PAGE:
It was a hot afternoon, likely above 90°F on the crowded and lighted stage of Whittington-Pfohl Auditorium. Grant Llewellyn, Music Director of the North Carolina Symphony, guest conducted the Brevard Music Center Orchestra in two momentous works: Ludwig von Beethoven’s Piano Concerto No. 3 and Gustav Mahler’s Symphony No. 5. Llewellyn’s concept of coupling these two deeply autobiographical revelations led to a serious and thought-provoking afternoon.
Beethoven’s third piano concerto is in C minor, a key signature that he reserved for some of his most serious works. He wrote drafts of the first movement in 1801 and completed the concerto in 1803 after a period during which he despaired at his growing deafness, may have contemplated suicide, and concluded with a resolve to carry on despite adversities. After this time, many of his works begin heroically, include a troubled middle section and end with an affirmation of life.
Mahler, who revered Beethoven, wrote his Fifth Symphony a century later. A revered conductor of the Vienna State Opera and later the New York Philharmonic Orchestra, Mahler spent his summers composing. The resulting compositions were only tolerated by his audiences and not honored until fifty years later. The Fifth Symphony was the work of several summers following a 1901 medical crisis that revealed his serious heart disease. Like Beethoven, Mahler was reaffirming life in the face of his own mortality.
Norman Krieger was the piano soloist for the Beethoven. His scale work, his arpeggios, and his use of space in non-legato passages were commendable. There was some very judicious pedaling in the Largo. His overall approach was highly romantic, with shaped phrases, a good deal of rubato and some declamatory passages that did not always coordinate with the more serious approach that the very large orchestra adopted. Perhaps because there were 71 strings on stage, the orchestra’s playing was often metronomic while Krieger was taking liberties with the tempo. A smaller orchestra might have been more nimble, and could have been molded by Llewellyn to coordinate better with the soloist.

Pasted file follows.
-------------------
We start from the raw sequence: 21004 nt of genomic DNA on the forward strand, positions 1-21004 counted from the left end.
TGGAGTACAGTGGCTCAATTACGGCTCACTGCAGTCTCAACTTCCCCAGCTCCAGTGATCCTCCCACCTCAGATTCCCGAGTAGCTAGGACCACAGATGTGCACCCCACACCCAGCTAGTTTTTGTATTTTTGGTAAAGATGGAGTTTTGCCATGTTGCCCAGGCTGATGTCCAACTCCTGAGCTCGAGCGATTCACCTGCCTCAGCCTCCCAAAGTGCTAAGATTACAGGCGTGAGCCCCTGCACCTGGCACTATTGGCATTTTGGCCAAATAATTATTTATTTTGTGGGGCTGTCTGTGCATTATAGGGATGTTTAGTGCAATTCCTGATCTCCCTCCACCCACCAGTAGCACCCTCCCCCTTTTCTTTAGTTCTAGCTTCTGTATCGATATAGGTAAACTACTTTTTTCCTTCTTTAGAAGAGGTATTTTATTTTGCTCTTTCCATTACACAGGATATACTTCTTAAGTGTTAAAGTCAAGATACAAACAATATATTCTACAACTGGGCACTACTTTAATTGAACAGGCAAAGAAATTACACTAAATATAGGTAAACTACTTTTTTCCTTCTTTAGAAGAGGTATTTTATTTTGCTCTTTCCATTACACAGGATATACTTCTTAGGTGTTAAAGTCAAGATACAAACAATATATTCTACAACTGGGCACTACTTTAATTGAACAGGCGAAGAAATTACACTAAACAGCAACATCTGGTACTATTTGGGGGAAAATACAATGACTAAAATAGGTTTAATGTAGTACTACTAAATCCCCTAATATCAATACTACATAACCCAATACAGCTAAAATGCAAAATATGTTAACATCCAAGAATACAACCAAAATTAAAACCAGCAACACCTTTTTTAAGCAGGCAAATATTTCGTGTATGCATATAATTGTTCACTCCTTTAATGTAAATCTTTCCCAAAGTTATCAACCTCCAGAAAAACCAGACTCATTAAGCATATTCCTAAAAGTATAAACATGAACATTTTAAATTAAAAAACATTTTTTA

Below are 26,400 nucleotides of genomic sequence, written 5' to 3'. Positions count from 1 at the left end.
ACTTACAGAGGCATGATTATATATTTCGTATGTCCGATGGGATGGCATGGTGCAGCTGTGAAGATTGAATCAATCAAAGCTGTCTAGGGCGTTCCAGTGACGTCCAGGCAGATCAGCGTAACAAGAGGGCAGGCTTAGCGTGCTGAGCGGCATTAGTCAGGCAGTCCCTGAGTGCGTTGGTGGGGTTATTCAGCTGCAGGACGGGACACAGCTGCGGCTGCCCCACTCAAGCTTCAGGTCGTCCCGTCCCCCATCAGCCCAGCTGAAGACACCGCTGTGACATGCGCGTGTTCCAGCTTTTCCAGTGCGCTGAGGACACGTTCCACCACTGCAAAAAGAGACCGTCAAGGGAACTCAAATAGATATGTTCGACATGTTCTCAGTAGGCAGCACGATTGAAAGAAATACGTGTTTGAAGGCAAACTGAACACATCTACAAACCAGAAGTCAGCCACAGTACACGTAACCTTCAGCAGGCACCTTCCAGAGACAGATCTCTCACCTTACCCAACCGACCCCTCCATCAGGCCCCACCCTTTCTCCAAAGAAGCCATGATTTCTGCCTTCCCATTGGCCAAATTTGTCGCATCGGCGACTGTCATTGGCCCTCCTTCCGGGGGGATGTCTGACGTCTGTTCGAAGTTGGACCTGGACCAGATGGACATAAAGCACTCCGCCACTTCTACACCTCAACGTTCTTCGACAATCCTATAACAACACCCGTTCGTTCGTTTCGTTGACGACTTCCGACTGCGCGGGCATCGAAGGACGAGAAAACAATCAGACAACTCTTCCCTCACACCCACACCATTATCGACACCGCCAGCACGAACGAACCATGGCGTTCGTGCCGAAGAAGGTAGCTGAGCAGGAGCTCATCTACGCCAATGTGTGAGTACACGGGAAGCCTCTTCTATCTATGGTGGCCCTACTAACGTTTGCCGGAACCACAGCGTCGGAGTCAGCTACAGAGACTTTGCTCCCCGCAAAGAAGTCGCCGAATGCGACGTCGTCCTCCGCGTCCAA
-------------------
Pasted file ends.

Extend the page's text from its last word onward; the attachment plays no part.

But maybe not. While the orchestra was well prepared and Llewellyn had clearly made good use of rehearsals (where most of a conductor’s influence is exerted), his podium presence was not inspiring. Most of the time, his left hand simply mirrored his right hand. Some gestures toward string sections were not precise enough to qualify as cues.
The large orchestra size was absolutely in order for the Mahler. With nerves of steel, principal trumpet William Campbell delivered the exposed and extended trumpet solo that begins the first movement funeral march. The orchestra entered, and for the most part delivered the goods. There were a few troubled moments. In the first movement, one agitato passage was helter skelter. In both the second and third movements, one student horn player had imperfect intonation, detracting from the horn choir. In one late passage in the final Rondo, the woodwinds were not precisely together. Only the fourth movement Adagietto was above criticism; it was lush and it was sublime. The heart ached.
Sunday was this reviewer’s first exposure to Llewellyn’s conducting. While one concert does not allow final judgments, I have mixed feelings. Cerebrally, the programming was impressive. There were signs of efficient preparation of an orchestra that included many, many student musicians who had never encountered the Mahler before last week. But Llewellyn’s desultory technique on the podium leads me to hypothesize that while I will never experience a bad performance under his baton, I may never experience a memorable one either. I hope that the future proves my hypothesis wrong.